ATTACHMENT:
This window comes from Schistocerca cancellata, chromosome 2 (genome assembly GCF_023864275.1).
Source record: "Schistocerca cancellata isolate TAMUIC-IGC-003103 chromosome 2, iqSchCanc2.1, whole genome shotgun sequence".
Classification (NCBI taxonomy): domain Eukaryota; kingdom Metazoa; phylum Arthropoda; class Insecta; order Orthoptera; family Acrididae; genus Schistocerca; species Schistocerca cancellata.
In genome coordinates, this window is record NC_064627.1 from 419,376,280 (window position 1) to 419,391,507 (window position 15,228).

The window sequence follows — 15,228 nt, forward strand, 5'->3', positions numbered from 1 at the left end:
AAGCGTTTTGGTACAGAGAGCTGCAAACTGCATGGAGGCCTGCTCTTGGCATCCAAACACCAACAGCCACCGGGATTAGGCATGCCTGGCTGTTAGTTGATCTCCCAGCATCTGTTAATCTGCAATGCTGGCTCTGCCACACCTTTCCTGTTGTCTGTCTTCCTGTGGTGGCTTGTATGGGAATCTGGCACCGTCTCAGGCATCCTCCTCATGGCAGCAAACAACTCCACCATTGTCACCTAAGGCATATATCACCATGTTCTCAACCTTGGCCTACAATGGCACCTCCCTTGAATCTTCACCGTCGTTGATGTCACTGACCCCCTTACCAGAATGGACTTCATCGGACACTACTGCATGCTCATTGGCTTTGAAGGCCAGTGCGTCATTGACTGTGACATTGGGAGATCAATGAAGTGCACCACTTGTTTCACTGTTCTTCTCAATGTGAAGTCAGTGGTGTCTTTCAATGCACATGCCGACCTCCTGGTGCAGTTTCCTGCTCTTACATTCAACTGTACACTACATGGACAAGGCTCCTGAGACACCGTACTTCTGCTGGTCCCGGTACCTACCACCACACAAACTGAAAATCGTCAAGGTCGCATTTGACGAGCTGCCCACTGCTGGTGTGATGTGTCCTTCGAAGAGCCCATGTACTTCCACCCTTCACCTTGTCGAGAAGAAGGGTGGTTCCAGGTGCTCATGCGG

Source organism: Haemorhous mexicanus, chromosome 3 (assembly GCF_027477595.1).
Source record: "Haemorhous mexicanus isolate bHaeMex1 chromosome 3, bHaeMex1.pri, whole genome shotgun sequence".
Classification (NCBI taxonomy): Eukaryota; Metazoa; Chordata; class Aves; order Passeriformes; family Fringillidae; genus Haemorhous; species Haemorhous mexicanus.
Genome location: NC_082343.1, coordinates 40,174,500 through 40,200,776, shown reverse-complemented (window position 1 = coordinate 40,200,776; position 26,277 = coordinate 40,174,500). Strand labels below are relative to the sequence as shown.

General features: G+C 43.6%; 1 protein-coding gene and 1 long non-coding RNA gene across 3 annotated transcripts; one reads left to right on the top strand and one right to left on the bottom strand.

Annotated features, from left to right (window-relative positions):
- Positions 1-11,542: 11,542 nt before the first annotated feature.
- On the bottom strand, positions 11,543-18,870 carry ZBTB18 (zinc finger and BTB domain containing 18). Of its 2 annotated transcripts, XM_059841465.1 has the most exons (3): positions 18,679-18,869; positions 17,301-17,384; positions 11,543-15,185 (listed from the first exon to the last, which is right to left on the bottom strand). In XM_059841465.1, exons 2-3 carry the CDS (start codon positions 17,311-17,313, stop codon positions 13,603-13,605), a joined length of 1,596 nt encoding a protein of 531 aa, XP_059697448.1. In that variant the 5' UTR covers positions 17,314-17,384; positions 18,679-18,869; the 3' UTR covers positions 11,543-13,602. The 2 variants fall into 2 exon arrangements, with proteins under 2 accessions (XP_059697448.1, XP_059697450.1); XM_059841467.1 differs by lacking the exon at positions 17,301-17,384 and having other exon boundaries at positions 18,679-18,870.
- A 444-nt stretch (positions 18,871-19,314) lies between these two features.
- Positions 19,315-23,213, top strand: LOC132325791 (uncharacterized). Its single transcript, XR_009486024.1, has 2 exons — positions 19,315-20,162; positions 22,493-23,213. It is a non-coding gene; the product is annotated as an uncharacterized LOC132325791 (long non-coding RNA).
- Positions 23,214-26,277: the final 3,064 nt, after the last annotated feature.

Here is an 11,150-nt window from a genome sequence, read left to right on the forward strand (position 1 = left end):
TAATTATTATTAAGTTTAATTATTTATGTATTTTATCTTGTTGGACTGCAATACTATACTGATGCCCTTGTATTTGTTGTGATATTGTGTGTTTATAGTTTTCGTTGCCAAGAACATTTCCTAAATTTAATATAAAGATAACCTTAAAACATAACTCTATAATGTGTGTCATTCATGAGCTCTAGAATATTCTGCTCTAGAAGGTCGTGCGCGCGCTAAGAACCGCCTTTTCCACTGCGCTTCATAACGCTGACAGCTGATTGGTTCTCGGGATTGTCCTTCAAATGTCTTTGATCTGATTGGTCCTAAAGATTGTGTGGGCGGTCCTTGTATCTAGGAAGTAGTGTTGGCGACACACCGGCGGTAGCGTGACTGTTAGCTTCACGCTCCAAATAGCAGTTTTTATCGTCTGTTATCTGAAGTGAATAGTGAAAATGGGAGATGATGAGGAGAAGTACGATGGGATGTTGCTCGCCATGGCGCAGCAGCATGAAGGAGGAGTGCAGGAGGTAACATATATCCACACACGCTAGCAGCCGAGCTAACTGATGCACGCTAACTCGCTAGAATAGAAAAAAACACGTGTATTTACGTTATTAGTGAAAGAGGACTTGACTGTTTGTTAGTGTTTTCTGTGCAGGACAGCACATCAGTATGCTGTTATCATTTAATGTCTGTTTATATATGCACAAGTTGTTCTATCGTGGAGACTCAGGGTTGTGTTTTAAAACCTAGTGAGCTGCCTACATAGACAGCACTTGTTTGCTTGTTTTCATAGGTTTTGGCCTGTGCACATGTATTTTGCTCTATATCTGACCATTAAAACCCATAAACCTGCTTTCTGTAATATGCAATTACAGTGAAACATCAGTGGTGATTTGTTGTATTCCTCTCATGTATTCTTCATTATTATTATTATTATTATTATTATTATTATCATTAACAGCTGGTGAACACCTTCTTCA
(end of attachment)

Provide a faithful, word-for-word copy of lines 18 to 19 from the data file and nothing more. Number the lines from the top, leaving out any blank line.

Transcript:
Here is an 11,150-nt window from a genome sequence, read left to right on the forward strand (position 1 = left end):
TAATTATTATTAAGTTTAATTATTTATGTATTTTATCTTGTTGGACTGCAATACTATACTGATGCCCTTGTATTTGTTGTGATATTGTGTGTTTATAGTTTTCGTTGCCAAGAACATTTCCTAAATTTAATATAAAGATAACCTTAAAACATAACTCTATAATGTGTGTCATTCATGAGCTCTAGAATATTCTGCTCTAGAAGGTCGTGCGCGCGCTAAGAACCGCCTTTTCCACTGCGCTTCATAACGCTGACAGCTGATTGGTTCTCGGGATTGTCCTTCAAATGTCTTTGATCTGATTGGTCCTAAAGATTGTGTGGGCGGTCCTTGTATCTAGGAAGTAGTGTTGGCGACACACCGGCGGTAGCGTGACTGTTAGCTTCACGCTCCAAATAGCAGTTTTTATCGTCTGTTATCTGAAGTGAATAGTGAAAATGGGAGATGATGAGGAGAAGTACGATGGGATGTTGCTCGCCATGGCGCAGCAGCATGAAGGAGGAGTGCAGGAGGTAACATATATCCACACACGCTAGCAGCCGAGCTAACTGATGCACGCTAACTCGCTAGAATAGAAAAAAACACGTGTATTTACGTTATTAGTGAAAGAGGACTTGACTGTTTGTTAGTGTTTTCTGTGCAGGACAGCACATCAGTATGCTGTTATCATTTAATGTCTGTTTATATATGCACAAGTTGTTCTATCGTGGAGACTCAGGGTTGTGTTTTAAAACCTAGTGAGCTGCCTACATAGACAGCACTTGTTTGCTTGTTTTCATAGGTTTTGGCCTGTGCACATGTATTTTGCTCTATATCTGACCATTAAAACCCATAAACCTGCTTTCTGTAATATGCAATTACAGTGAAACATCAGTGGTGATTTGTTGTATTCCTCTCATGTATTCTTCATTATTATTATTATTATTATTATTATTATTATCATTAACAGCTGGTGAACACCTTCTTCA